I owe this year’s crop of ‘Hot Biscuits’ to my friend Paula who surprised me one afternoon with a packet of seeds in the mailbox.  I had grown it before and ended up losing it, but fortunately she had a few seeds to spare and sent them my way.  That was last year, and I efficiently killed all the seedlings which sprouted, but this year was a different story and I ended up with a few clumps of healthy seedlings.

hot biscuits amaranthus

Just the first of many amaranthus close-ups which will pepper this post.  No one could plan this combo since I’m sure it violates numerous design principles, but I just love it.

The amaranthus shows up here and there all along the border, which is probably a good thing since even the simplest design theorist will tell you it repeats and unifies a theme.  Repetition is important since this bed frequently suffers from “I always start from the driveway end and use up all the best plants there” syndrome.  The far end of the bed gets less weeding, less watering, less tending… it basically gets less of everything, so carrying the amaranthus theme all the way through helps hide the sparseness of the neglected end.

wine zinnia

Here in the preferred end of the bed are well tended seedlings of Benary’s Giant wine zinnias and the pink gomphrena ‘fireworks’.  These were the seedlings I was most excited about this year, so in they went first 🙂

I did have a few too many zinnias this spring so was pretty generous about placing them in the border, but when the Brenary’s Giant scarlet began to open next to the pink gomphrena I immediately cringed.  For about a week I thought it looked awful but now I quite like it.  It reminded me of the first time I saw pictures of some of the late Christopher Lloyd’s magenta and pink plantings at Great Dixter.  They also bothered me at first and I think my first thought was “grow up Chris and plant some lavender and white and pink instead of that mess”… but look at me now.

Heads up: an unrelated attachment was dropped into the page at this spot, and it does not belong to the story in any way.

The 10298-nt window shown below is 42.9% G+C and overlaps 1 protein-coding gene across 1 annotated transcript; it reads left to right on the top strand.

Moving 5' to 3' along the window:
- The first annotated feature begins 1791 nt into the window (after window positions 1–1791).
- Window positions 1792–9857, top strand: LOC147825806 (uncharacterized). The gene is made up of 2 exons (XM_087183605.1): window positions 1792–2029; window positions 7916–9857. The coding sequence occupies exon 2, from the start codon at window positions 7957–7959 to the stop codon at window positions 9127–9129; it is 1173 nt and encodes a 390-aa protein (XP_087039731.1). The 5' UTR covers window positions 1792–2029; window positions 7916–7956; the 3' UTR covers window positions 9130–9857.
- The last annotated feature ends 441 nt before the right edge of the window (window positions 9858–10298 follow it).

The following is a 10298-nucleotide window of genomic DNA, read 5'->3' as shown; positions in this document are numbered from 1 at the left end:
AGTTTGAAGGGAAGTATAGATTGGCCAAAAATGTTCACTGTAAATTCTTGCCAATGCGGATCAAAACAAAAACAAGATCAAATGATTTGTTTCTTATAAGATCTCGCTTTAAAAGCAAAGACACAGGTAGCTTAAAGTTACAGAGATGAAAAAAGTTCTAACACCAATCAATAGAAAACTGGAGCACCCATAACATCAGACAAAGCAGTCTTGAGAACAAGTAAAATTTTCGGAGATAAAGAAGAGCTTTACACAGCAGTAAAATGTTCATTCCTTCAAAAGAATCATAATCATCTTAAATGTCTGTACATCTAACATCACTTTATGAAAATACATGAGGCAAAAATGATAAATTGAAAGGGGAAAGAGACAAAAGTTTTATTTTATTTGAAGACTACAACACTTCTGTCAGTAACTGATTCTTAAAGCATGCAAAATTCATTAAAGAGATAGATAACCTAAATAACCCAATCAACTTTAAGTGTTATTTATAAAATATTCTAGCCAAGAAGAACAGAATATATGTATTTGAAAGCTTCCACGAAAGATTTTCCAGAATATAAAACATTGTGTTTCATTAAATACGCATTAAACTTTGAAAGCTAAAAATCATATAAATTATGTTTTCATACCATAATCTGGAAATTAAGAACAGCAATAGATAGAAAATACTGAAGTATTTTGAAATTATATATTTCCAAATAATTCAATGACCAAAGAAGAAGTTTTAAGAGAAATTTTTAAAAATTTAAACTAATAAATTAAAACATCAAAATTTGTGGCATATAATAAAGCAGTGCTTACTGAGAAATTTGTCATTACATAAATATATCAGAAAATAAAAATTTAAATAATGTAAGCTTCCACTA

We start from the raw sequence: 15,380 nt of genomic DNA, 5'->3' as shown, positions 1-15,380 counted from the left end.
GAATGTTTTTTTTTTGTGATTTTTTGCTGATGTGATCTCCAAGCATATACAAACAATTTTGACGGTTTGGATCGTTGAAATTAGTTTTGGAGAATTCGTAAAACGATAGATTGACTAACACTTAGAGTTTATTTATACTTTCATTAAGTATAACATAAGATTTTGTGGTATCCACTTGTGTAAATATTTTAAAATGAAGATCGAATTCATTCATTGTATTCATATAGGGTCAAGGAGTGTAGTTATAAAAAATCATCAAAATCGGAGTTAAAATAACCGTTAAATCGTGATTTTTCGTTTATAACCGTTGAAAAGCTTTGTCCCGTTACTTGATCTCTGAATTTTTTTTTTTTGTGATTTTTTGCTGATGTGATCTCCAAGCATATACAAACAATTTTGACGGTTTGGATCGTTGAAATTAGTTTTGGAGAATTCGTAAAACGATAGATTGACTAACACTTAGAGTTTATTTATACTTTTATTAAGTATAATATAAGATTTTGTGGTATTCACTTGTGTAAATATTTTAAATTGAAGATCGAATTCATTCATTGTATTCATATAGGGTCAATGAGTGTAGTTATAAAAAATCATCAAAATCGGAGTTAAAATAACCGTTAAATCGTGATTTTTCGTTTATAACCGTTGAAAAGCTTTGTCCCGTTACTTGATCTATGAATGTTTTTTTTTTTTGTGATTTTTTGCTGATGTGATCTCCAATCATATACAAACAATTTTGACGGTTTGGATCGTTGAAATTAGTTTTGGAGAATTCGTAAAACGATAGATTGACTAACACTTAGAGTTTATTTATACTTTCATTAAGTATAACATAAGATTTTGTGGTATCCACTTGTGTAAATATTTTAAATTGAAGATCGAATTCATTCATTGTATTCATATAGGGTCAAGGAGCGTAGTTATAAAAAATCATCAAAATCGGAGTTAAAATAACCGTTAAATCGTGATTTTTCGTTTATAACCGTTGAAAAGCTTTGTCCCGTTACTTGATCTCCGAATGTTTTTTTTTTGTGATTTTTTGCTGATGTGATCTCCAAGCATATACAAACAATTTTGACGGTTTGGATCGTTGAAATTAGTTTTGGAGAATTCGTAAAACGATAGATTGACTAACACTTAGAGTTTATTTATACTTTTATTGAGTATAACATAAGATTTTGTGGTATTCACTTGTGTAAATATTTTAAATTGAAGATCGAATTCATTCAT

scarlet zinnia fireworks gomphrena

Scarlet zinnia with ‘fireworks’ gomphrena.  Am I suffering from retinal fatigue or does it actually look nice together?

Maybe the green lawn and the parchment color of the feather reed grass tames it a bit but between this and the orange of the amaranthus I’m just plain pleased.

scarlet zinnia karl forester grass

A very technicolor look with the yellow of the ‘Tiger Eyes’ sumac across the lawn.

Here’s another amaranthus photo-bomb.

hot biscuits amaranthus

Looking down towards the ‘less interesting’ end of the border.

Ok. One last amaranthus photo.

hot biscuits amaranthus

From the neglected, far end of the border, more amaranthus 🙂

You may have noticed a bright golden patch of marigolds in the border.  The fall smack dab in the middle of my newfound love for the most offensively bright colors and I’m not sure I can resist planting a whole border of them next year.  I had to smuggle these seeds out of my stingy older brother’s garden last year and was lucky that a few sprouted and survived July’s dry spell.  He’s been letting them reseed for a couple years now and they still come up in a good range of colors on relatively short and large flowered plants.

marigolds tagetes

A few marigolds putting on a nice end of summer show.  More might be nicer, and by more I mean a whole border.

What to plant them with?  I think they’ll go at the far end of the border, alongside the bright gold of a juniper, but other than that I have no plans.  Should I back them up with some darker foliage plants?

img_3082

Korean feather grass (Calamagrostis brachytricha) in front and pennisetum ‘Karley Rose’ towards the back. With the ‘Limelight’ hydrangea it all looks very calm and refined, but I think a nice border of marigolds will give it a good jolt of color!

We will see what happens.  There’s a good chance it will all come down to whatever seeds sprout the best next spring, but in the meantime it’s nice to dream about having a more plan-comes-together kind of garden.  That is until the snowdrops bloom.  Once that happens my brain goes to mush and I’m lucky if I get anything planted 😉